You can bring all the iPod music and neck pillows you want, but the train will still shimmy, the plane will still hit turbulence, the taxi driver will make you white-knuckle the arm rest, and if the person you are traveling with bitches about the price of gas, the recycled airplane air, how weak the coffee is, how small the seats are, how disgusting the train toilets are, oh you get the picture… For many this year, the journey was way more than 25% negative.
And I get that. For some people, a break is necessary. I fully appreciate that sometimes we have to walk away from people that anger us beyond measure or make us feel unsafe. If the person you travel with has both nothing positive to say and the expectation that you will support their every complaint in some palpable way, then maybe you should break it off with them.
For the record, I also recommend breaking with them in the loudest and most dramatic way possible. These are the moments you should cause a scene with confidence, because revealing to the world your belief that someone who treats the stewardess rudely is an asshole is doing the world at large (or at least to the people in baggage claim) a public service. Like fire safety announcements about how best to flee the building.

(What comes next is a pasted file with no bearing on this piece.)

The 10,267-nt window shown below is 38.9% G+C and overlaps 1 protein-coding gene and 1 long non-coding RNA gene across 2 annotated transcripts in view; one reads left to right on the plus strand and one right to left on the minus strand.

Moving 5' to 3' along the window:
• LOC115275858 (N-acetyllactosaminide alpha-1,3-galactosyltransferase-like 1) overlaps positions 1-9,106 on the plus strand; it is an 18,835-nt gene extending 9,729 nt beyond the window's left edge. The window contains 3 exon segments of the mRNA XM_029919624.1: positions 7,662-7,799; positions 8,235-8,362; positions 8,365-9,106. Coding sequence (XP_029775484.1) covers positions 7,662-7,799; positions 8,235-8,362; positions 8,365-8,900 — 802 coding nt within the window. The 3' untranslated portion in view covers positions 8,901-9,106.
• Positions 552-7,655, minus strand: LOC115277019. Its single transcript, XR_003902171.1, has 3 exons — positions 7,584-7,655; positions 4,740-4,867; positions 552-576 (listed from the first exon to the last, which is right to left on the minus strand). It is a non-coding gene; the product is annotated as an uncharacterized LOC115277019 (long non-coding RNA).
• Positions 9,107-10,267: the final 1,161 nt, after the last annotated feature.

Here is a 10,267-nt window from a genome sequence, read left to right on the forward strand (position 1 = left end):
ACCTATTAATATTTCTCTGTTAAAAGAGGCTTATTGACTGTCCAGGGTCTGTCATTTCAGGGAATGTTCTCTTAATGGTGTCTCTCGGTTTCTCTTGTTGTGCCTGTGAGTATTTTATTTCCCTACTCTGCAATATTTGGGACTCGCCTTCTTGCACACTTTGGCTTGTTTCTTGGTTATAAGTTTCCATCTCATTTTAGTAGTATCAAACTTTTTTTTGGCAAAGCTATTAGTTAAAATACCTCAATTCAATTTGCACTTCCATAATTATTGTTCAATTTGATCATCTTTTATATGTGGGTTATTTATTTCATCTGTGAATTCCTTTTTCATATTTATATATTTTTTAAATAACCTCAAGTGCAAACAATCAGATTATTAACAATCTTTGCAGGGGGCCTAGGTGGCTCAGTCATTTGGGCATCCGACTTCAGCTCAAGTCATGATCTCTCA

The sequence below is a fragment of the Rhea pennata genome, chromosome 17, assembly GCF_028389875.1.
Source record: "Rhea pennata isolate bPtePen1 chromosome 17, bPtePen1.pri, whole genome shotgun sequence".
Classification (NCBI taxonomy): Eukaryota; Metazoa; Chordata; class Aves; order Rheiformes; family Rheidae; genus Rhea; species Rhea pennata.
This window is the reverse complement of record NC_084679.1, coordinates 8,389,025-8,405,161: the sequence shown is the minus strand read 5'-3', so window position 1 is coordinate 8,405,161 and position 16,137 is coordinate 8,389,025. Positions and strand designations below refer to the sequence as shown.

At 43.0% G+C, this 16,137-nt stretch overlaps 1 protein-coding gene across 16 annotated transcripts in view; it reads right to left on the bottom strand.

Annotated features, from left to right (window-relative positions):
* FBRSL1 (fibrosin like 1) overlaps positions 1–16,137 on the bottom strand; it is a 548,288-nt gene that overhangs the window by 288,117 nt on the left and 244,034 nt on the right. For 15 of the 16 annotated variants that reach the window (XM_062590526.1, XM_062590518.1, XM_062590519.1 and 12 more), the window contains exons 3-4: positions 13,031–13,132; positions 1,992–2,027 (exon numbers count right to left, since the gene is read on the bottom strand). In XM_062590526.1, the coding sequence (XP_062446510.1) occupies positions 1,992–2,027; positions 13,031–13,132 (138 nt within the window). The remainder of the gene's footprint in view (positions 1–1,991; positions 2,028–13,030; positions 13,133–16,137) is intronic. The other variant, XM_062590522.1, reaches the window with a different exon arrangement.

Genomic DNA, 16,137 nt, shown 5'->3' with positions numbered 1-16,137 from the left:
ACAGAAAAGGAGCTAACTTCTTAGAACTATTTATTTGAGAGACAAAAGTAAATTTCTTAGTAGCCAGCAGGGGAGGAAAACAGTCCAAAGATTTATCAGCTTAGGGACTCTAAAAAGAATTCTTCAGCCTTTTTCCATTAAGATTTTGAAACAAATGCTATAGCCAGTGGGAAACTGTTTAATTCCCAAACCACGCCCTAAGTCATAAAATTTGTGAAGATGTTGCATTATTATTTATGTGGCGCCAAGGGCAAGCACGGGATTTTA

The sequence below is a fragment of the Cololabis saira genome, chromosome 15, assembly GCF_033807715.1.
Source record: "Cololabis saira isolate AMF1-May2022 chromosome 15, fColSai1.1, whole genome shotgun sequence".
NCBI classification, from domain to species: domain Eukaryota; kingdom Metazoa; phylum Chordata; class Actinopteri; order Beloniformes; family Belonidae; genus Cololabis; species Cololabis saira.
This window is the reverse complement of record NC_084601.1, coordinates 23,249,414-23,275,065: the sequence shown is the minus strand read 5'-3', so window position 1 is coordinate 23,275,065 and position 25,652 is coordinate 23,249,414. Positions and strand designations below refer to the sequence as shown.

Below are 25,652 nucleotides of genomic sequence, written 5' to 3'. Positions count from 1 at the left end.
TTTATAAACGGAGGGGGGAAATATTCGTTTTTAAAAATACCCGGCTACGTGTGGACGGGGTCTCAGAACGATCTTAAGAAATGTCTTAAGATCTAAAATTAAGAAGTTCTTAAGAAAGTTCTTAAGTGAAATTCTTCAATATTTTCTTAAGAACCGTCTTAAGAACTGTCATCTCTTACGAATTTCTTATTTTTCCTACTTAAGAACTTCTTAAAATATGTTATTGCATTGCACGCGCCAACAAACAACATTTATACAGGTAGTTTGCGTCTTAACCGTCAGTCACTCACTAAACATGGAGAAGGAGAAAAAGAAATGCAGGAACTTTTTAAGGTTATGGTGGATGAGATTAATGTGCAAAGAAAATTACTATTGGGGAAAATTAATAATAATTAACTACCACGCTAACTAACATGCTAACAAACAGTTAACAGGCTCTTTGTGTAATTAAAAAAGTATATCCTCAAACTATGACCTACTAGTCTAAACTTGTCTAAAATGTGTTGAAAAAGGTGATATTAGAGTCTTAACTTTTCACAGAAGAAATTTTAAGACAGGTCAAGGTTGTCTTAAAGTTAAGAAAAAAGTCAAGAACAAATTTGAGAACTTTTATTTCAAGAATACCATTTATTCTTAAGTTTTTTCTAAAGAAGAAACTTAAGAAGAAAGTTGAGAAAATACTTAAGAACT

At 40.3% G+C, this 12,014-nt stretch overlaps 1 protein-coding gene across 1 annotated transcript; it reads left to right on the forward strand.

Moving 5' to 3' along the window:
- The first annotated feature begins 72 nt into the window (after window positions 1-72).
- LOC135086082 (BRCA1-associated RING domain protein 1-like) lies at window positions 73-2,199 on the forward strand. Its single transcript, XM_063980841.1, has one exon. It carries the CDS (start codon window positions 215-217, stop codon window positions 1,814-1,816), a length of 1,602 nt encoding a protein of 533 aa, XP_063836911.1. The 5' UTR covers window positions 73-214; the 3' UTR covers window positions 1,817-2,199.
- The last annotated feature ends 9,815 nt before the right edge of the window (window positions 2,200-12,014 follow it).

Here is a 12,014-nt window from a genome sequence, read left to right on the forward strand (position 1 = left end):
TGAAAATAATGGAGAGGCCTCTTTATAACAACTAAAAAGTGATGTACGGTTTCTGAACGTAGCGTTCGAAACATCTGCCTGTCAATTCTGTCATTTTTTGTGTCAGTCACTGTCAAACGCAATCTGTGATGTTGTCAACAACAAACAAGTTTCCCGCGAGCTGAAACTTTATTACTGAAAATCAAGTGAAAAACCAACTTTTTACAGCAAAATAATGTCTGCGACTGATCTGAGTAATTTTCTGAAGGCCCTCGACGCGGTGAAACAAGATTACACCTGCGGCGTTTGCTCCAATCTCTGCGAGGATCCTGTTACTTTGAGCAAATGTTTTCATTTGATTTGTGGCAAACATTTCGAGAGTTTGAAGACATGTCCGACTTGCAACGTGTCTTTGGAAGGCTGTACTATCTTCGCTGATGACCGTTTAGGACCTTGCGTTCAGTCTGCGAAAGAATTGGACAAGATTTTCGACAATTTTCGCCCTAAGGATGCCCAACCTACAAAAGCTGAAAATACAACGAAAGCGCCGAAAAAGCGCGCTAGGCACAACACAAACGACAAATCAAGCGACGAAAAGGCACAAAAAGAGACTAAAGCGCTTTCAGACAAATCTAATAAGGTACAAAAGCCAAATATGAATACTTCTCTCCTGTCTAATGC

I have not de-friended anyone on Facebook. I have engaged (to both my pride and shame) in a handful of healthy conversations there (also via email and Skype). I would be lying if I said that my opinion of a few people hasn’t changed quite a bit during 2016. Especially when it comes to the rights of the disenfranchised, ideas of feminism and equity, and the voices against tolerance and kindness.
I will not throw you out of the car on this road trip if you voted for Trump. But I will slam on the brakes if you belittle me because I didn’t.